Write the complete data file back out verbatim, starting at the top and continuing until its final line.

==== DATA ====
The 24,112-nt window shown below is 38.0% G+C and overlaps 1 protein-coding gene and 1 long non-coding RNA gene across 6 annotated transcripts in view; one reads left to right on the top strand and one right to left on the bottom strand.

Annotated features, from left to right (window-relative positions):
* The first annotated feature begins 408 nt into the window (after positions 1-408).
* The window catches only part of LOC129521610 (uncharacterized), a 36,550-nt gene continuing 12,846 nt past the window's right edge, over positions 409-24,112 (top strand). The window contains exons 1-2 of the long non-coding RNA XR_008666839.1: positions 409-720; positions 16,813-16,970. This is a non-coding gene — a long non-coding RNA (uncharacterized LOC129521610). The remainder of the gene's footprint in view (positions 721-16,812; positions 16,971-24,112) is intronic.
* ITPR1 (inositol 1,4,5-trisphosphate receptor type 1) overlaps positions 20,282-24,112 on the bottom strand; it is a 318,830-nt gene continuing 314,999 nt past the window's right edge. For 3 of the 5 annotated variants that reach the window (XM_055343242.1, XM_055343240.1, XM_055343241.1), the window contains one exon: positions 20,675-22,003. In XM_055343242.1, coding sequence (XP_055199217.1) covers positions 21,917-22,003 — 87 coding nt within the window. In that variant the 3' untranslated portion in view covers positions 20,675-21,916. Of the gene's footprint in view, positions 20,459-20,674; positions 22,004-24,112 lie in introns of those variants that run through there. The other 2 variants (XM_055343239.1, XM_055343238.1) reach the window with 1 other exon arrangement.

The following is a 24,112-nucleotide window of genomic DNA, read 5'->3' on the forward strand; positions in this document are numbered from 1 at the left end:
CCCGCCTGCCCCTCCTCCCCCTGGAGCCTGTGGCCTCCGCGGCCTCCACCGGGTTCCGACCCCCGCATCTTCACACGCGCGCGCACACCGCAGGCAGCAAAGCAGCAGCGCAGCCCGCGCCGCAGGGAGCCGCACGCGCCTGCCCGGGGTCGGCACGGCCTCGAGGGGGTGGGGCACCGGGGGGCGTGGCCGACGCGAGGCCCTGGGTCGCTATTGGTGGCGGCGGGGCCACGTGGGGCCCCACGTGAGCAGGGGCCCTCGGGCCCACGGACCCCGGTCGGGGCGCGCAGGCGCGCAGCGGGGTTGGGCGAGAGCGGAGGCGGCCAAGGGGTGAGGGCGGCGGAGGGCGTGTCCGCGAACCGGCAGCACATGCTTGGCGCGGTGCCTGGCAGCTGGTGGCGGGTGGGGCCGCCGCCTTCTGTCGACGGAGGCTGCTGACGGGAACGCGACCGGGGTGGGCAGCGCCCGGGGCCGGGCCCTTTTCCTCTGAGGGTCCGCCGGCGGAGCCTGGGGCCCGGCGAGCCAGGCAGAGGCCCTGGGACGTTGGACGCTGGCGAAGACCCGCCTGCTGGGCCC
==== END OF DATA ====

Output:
The 24,112-nt window shown below is 38.0% G+C and overlaps 1 protein-coding gene and 1 long non-coding RNA gene across 6 annotated transcripts in view; one reads left to right on the top strand and one right to left on the bottom strand.

Annotated features, from left to right (window-relative positions):
* The first annotated feature begins 408 nt into the window (after positions 1-408).
* The window catches only part of LOC129521610 (uncharacterized), a 36,550-nt gene continuing 12,846 nt past the window's right edge, over positions 409-24,112 (top strand). The window contains exons 1-2 of the long non-coding RNA XR_008666839.1: positions 409-720; positions 16,813-16,970. This is a non-coding gene — a long non-coding RNA (uncharacterized LOC129521610). The remainder of the gene's footprint in view (positions 721-16,812; positions 16,971-24,112) is intronic.
* ITPR1 (inositol 1,4,5-trisphosphate receptor type 1) overlaps positions 20,282-24,112 on the bottom strand; it is a 318,830-nt gene continuing 314,999 nt past the window's right edge. For 3 of the 5 annotated variants that reach the window (XM_055343242.1, XM_055343240.1, XM_055343241.1), the window contains one exon: positions 20,675-22,003. In XM_055343242.1, coding sequence (XP_055199217.1) covers positions 21,917-22,003 — 87 coding nt within the window. In that variant the 3' untranslated portion in view covers positions 20,675-21,916. Of the gene's footprint in view, positions 20,459-20,674; positions 22,004-24,112 lie in introns of those variants that run through there. The other 2 variants (XM_055343239.1, XM_055343238.1) reach the window with 1 other exon arrangement.

The following is a 24,112-nucleotide window of genomic DNA, read 5'->3' on the forward strand; positions in this document are numbered from 1 at the left end:
CCCGCCTGCCCCTCCTCCCCCTGGAGCCTGTGGCCTCCGCGGCCTCCACCGGGTTCCGACCCCCGCATCTTCACACGCGCGCGCACACCGCAGGCAGCAAAGCAGCAGCGCAGCCCGCGCCGCAGGGAGCCGCACGCGCCTGCCCGGGGTCGGCACGGCCTCGAGGGGGTGGGGCACCGGGGGGCGTGGCCGACGCGAGGCCCTGGGTCGCTATTGGTGGCGGCGGGGCCACGTGGGGCCCCACGTGAGCAGGGGCCCTCGGGCCCACGGACCCCGGTCGGGGCGCGCAGGCGCGCAGCGGGGTTGGGCGAGAGCGGAGGCGGCCAAGGGGTGAGGGCGGCGGAGGGCGTGTCCGCGAACCGGCAGCACATGCTTGGCGCGGTGCCTGGCAGCTGGTGGCGGGTGGGGCCGCCGCCTTCTGTCGACGGAGGCTGCTGACGGGAACGCGACCGGGGTGGGCAGCGCCCGGGGCCGGGCCCTTTTCCTCTGAGGGTCCGCCGGCGGAGCCTGGGGCCCGGCGAGCCAGGCAGAGGCCCTGGGACGTTGGACGCTGGCGAAGACCCGCCTGCTGGGCCC